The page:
Mets Game 20: Loss to Dodgers

Dodgers 3 Mets 2

No dramatics from Jordany Valdespin this time.

Mets Game Notes

Kind of a shame that Jeremy Hefner pitched as well as he did and walked away with a no-decison. He allowed only one run and three hits in seven innings; I’m not sure he’s going to perform that well against a legit lineup very often (legit meaning “not the Marlins”). Hefner did a great job of keeping his non-sinking fastball at the knees, and as a result the Dodger batters had a hard time lifting pitches into the air. Also, those low pitches led to several much-needed double plays that pulled Hefner out of difficult situations — he allowed the leadoff hitter to reach base four times in his seven innings of work.

Ron Darling briefly talked about Hefner using finger pressure to move the ball. I was a little surprised (only a little) to hear the same “old school” concept of using pressure with the middle finger vs. the index finger — which was first mentioned publicly by Tom Seaver in his book The Art of Pitching. Since the advent of high-speed film, we now know that the tip of the middle finger almost always is last to touch the ball (for pitchers and fielders) — even if there is a conscious effort to use “index finger pressure.” Further, the middle finger is the “power finger,” in that (biologically) it has the ability to apply the most spin to the ball. That said, it makes sense to focus on always using the middle finger when applying pressure; the key is in manipulating that pressure on different spots on the ball, and on the edges of the seams in particular.

Hyun-Jin Ryu was impressive, pounding first-pitch strikes like it was his job. Oh that’s right — it IS his job to do that. He matched Hefner pitch for pitch, with an acceptably efficient 109 pitches in 7 frames. (Hefner was even more efficient, with 93 tosses in 7 IP.) However, the game seemed to grind to a halt when the bullpens took over — which was great for getting me sleepy but not great for entertainment. It took 20+ pitches per inning for each of the LA relievers to get three outs. Zzzzzzzzzzzzzzz …

Scott Rice, who was charged with the loss, retired the one batter he faced in the 8th, but gave up the fateful two in the ninth. They’re called Lefthanded ONE OUT GuYs for a reason — a manager can only expect one out before the risk of a LOOGY being over-exposed. Though, the third run crossed the plate as a result of Bobby Parnell allowing an inherited runner to score; Parnell didn’t exactly “shut the door.”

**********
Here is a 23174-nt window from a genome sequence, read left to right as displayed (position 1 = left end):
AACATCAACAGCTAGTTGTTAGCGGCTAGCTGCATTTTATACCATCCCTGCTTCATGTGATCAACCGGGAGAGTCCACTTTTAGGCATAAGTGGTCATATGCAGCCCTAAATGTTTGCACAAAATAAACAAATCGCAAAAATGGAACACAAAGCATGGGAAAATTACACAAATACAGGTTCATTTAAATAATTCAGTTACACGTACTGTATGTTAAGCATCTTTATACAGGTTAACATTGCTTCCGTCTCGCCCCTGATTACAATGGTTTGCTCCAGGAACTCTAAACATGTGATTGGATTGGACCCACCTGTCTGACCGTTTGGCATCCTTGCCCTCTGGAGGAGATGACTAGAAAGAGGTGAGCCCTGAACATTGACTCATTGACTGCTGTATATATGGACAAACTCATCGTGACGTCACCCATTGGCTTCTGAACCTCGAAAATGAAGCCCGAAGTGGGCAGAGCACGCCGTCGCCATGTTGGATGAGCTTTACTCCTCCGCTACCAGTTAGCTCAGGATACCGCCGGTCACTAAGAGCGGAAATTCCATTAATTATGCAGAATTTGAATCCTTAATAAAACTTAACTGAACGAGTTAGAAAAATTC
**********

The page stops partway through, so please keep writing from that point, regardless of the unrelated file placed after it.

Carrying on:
LA closer Brandon League earned a save by the skin of his teeth, and not before allowing an Ike Davis solo homer. Ike was 0-for-3 with two Ks prior to the blast. He can really cream those balls over the middle of the plate.

I’m starting to see Daniel Murphy‘s weak one-handed swing creep back into his repertoire. The first two weeks of the season, he was almost always using both hands through contact, letting go with the top hand after getting extension. However, he started letting go of the top hand prematurely, usually when there were two strikes on the count. I’m not sure why he goes one-handed in defensive situations; one would think he’d use two hands for more bat control. In any case, that one-handed habit became his regular swing, regardless of count, at some point last year — which had something to do with his power outage. I will be keeping a close eye on his top hand going forward.

For a brief period early in the ballgame, Dodgers catcher Ramon Hernandez used a really nice, low, balanced, wide-footed, sitting back, upright upper body catching stance — something I don’t remember him using previously. But after a few pitches, he snapped back into that awful, unbalanced crouch, with his feet close together, his knees outside his feet, and upper body crouched over the knees. Interestingly, it’s the same exact stance used by Henry Blanco, and I wonder if it’s a Venezuelan thing — i.e., something taught to young catchers in that country. Though, I don’t think Victor Martinez catches that way, and not sure about Francisco Cervelli.

Weird play in the sixth, when a pitch hit the knob of Lucas Duda‘s bat and deflected off his leg. Had the ball not hit his body and gone into fair territory, it would have been live. A lady who plays / played competitive softball will tell you they do that on purpose in their game. Duda curls his pinky under the knob, so he’s lucky he didn’t smash it.

Nice seeing Anthony Recker behind the plate. Not so nice seeing Recker at the plate. I wonder how long it will be before Bud Selig allows a DH for the catcher? And then, a middle infielder? By the year 2020 MLB should have offenses and defenses, just like the NFL. Heck, maybe MLB will go all Herb Washington and allow designated runners as well. What a lovely game it will be!

The official, reported attendance for this game was 24,851. Really? I guess half the crowd was waiting on line at the Shake Shack, and another few thousand hanging out in the various clubs and suites, because there weren’t more than 10,000 sitting in their seats. I know it was a Thursday afternoon and kids aren’t out of school yet, but such a sparse crowd must concerning to the bean counters.

How does Juan Uribe walk three times in one game? It’s rare for him to walk three times in A MONTH.

The Mets left 7 runners on base and were 0-for-5 with RISP, but it seemed much worse than that.

Next Mets Game

The Mets host the Phillies in Flushing beginning Friday at 7:10 p.m. Dillon Gee faces Kyle Kendrick.

Joe Janish began MetsToday in 2005 to provide the unique perspective of a high-level player and coach -- he earned NCAA D-1 All-American honors as a catcher and coached several players who went on to play pro ball. As a result his posts often include mechanical evaluations, scout-like analysis, and opinions that go beyond the numbers. Follow Joe's baseball tips on Twitter at @onbaseball and at the On Baseball Google Plus page.